Religion Today Summaries - July 7, 2005

Compiled & Edited by Crosswalk News Staff

Religion Today Summaries - July 7, 2005

Daily briefs of the top news stories impacting Christians around the world. In today's edition:

  • Christians Can Be Instrumental In Positively Transforming Culture

  • High Court Vacancy 'Most Critical in Pro-Family Movement's History'

  • Compassion International Encouraging Christians To Become More Involved In Fight Against HIV and AIDS

  • Mozambique: No Respite for Drought-Ravaged Country

Christians Can Be Instrumental In Positively Transforming Culture
Agape Press

Dr. Richard Land, president of the Ethics and Religious Liberty Commission of the Southern Baptist Convention wants Christians in America to know they can be instrumental in positively transforming their culture. For instance, Land says it is vital for the nation once again to respect the value of each human life, and he urges believers across the U.S. to become radical change agents in their culture. "…part of the judgment of God on America is abortion. We have a Social Security crisis because of abortion. If it weren't for abortion, we'd have 41 or 42 million more Americans working. They wouldn't have been aborted [if abortion were not legal], and they would be contributing to Social Security," the SBC leader says. In his new book, “Imagine! a God Blessed America”, Land looks at several areas where repentance and renewal must take place. "If we had an America where every life was valued," the author contends, "it would be a very different place. We would cut down on one-third of all abortions, and we would start radically altering our extended living and assisted living facilities." It is not too late, Land insists, for widespread revival to take place in America.

High Court Vacancy 'Most Critical in Pro-Family Movement's History'
Charisma News Service

Christian groups are calling on President Bush to nominate a solid conservative to replace Sandra Day O'Connor in the U.S. Supreme Court -- a vacancy they called the most "critical in the history of the pro-family movement." Last Friday, O'Connor, 75, the first woman appointed to the high court and a key swing vote on issues such as abortion and the death penalty, announced her retirement -- the first court vacancy in 11 years, the Associated Press (AP) reported. Family Research Council president Tony Perkins said his group "plans to motivate significant grassroots support" for a conservative nominee. "We will wage an unprecedented effort for a fair and prompt up or down vote through the mobilization of 20,000 churches across the nation," Perkins said. Christian Coalition of America president Roberta Combs encouraged believers to join her organization's Judicial Task Force ( "We will link thousands of pro-family activists all across America via phone, fax and the latest tools of the Internet to ensure quick and effective action at critical moments in the nomination and Senate confirmation process," she said. D. James Kennedy, pastor of Coral Ridge Ministries in Fort Lauderdale, Fla. and founder of the Center for Reclaiming America for Christ, said his group would deliver more than 200,000 signatures for the Center's Judicial Vacancy Petition this week to the president.  (

Compassion International Encouraging Christians To Become More Involved In Fight Against HIV and AIDS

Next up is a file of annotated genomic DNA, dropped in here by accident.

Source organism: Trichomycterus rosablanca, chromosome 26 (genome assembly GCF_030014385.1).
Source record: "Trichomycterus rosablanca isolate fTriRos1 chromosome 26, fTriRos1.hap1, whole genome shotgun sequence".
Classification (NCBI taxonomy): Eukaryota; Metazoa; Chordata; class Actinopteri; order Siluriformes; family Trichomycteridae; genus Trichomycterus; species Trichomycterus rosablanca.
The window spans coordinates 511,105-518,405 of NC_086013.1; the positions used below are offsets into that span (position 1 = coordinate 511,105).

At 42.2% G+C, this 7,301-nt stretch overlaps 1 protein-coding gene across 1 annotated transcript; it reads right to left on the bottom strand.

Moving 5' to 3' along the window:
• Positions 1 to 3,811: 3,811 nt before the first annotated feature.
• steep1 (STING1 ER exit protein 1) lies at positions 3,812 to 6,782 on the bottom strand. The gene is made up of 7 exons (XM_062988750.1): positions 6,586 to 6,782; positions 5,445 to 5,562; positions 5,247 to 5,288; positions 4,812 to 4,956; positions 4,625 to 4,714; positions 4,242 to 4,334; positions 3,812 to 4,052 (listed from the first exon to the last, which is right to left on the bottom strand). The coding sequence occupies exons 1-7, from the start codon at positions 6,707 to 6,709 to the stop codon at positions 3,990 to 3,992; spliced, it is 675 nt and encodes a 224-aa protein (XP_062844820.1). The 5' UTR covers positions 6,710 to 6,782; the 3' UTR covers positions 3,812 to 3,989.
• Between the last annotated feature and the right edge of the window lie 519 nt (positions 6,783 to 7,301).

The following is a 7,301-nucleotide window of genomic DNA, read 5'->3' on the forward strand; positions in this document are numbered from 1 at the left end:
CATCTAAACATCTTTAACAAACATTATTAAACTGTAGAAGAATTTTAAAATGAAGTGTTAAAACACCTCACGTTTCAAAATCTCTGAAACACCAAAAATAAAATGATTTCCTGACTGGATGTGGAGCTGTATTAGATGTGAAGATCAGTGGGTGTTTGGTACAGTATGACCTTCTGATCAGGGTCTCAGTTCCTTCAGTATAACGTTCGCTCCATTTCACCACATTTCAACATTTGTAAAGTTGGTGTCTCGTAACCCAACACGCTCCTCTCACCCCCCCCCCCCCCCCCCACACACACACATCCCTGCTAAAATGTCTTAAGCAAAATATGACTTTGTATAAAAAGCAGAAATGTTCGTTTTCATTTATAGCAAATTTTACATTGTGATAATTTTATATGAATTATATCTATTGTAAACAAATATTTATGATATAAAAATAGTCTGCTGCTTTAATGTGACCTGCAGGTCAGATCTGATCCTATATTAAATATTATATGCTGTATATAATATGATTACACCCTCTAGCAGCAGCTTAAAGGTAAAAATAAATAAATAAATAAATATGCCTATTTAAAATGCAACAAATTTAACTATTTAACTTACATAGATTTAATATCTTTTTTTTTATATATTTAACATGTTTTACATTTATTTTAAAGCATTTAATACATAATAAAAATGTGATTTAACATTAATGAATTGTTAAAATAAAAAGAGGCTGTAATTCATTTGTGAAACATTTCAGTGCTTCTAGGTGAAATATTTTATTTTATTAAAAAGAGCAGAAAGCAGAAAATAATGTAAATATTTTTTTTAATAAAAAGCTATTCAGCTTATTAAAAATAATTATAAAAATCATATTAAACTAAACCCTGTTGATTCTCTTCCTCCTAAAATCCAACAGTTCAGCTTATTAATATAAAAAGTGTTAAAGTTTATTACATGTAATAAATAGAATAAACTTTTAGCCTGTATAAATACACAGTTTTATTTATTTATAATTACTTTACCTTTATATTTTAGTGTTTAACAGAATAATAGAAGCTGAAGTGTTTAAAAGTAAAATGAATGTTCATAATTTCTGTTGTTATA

Agape Press

The Colorado-based child development ministry Compassion International is encouraging Christians to become more involved in the fight against HIV and AIDS. Scott Todd, HIV-AIDS program manager for Compassion International, points out that today there are about 40 million people infected with HIV worldwide. "The reason why it's called a pandemic," he explains, "is because it's global. In terms of the growth of this pandemic, about 14,000 new infections are occurring each day. And of those 14,000 new infections each day, about 2,000 are happening in children who are born to mothers who are HIV-positive." Compassion International has established an HIV-AIDS fund to help children worldwide whose lives have been affected by the disease.

Mozambique: No Respite for Drought-Ravaged Country
Christian Aid Mission

On the heels of 2002's devastating drought, one of the worst in its history, Mozambique is again facing famine after receiving no rain since January. Native missionaries working in already desperate areas hope to provide relief aid to those they are reaching even as they and their families face hunger. Writing of these sacrificial missionaries, whom she visited in Mozambique several years ago in the midst of the last famine, Christian Aid's Africa director says, "They work in areas that are remote and miserable even under normal conditions." "Normal" for Mozambique has meant poverty for years. A history of wars and natural disasters has left the sub-Saharan country crippled. This situation highlights the country's need for relief work done by indigenous Christian ministries. The recent drought is reported to have affected over one million people in southern and central Mozambique. Worsening the situation is the lack of proper means for transporting food to the south and central parts of Mozambique. Roads are inadequate and trucking companies almost non-existent. Christian Aid has long supported several indigenous mission groups in the country. Native gospel workers were quick to help in the past, and they are ready to do so again, though they must travel by foot up to a week to reach the remotest villages. "Any help we send them would be wonderful," says Rae Burnett, Christian Aid's Africa director.